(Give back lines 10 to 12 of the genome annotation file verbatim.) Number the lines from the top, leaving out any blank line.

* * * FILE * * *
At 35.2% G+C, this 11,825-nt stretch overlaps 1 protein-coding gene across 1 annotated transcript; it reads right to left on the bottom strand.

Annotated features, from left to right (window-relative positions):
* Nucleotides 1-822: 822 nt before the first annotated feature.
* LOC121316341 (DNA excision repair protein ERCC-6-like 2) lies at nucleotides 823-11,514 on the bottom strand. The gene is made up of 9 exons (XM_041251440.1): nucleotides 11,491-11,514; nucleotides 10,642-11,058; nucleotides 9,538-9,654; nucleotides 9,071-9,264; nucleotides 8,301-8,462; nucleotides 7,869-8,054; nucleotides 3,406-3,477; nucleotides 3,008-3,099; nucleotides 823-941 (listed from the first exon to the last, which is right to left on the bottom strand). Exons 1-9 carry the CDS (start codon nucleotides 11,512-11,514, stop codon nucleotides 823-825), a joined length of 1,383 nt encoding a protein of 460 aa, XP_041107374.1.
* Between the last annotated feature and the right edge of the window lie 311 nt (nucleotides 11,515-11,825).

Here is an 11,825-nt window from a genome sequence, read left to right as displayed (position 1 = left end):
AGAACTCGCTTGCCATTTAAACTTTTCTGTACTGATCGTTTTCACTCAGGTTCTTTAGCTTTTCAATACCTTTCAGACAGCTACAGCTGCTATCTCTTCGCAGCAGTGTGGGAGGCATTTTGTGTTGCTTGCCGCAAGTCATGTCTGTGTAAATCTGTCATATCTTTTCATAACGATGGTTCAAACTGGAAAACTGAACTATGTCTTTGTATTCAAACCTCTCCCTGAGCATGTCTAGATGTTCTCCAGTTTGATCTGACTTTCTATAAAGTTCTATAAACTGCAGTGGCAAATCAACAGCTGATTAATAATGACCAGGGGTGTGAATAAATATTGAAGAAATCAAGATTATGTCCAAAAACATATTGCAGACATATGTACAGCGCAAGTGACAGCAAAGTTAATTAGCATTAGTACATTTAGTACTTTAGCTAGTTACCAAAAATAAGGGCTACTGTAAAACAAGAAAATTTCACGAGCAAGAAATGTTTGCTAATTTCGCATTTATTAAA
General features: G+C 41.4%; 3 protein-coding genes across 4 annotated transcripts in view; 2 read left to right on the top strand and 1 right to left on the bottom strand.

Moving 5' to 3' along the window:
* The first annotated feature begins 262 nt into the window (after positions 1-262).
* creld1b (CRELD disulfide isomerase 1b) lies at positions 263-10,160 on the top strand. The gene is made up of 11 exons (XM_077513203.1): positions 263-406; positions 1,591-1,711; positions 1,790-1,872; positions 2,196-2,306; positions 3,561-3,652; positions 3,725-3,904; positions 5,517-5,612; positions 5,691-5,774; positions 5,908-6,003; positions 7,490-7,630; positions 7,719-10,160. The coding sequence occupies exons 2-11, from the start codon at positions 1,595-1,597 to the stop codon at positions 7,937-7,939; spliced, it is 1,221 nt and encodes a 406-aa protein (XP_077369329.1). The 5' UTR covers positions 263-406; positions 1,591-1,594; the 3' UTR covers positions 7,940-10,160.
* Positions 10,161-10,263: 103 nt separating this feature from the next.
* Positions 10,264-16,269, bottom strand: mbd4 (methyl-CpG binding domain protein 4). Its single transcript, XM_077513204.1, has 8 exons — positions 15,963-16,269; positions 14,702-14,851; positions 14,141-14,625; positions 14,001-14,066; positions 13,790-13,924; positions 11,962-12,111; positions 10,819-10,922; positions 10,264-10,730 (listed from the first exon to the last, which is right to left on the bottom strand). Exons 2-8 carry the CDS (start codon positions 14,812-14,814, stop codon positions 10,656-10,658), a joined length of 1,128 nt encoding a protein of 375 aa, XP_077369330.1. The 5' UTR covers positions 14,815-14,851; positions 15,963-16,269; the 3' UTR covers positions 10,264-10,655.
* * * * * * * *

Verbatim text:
* The first annotated feature begins 262 nt into the window (after positions 1-262).
* creld1b (CRELD disulfide isomerase 1b) lies at positions 263-10,160 on the top strand. The gene is made up of 11 exons (XM_077513203.1): positions 263-406; positions 1,591-1,711; positions 1,790-1,872; positions 2,196-2,306; positions 3,561-3,652; positions 3,725-3,904; positions 5,517-5,612; positions 5,691-5,774; positions 5,908-6,003; positions 7,490-7,630; positions 7,719-10,160. The coding sequence occupies exons 2-11, from the start codon at positions 1,595-1,597 to the stop codon at positions 7,937-7,939; spliced, it is 1,221 nt and encodes a 406-aa protein (XP_077369329.1). The 5' UTR covers positions 263-406; positions 1,591-1,594; the 3' UTR covers positions 7,940-10,160.
* Positions 10,161-10,263: 103 nt separating this feature from the next.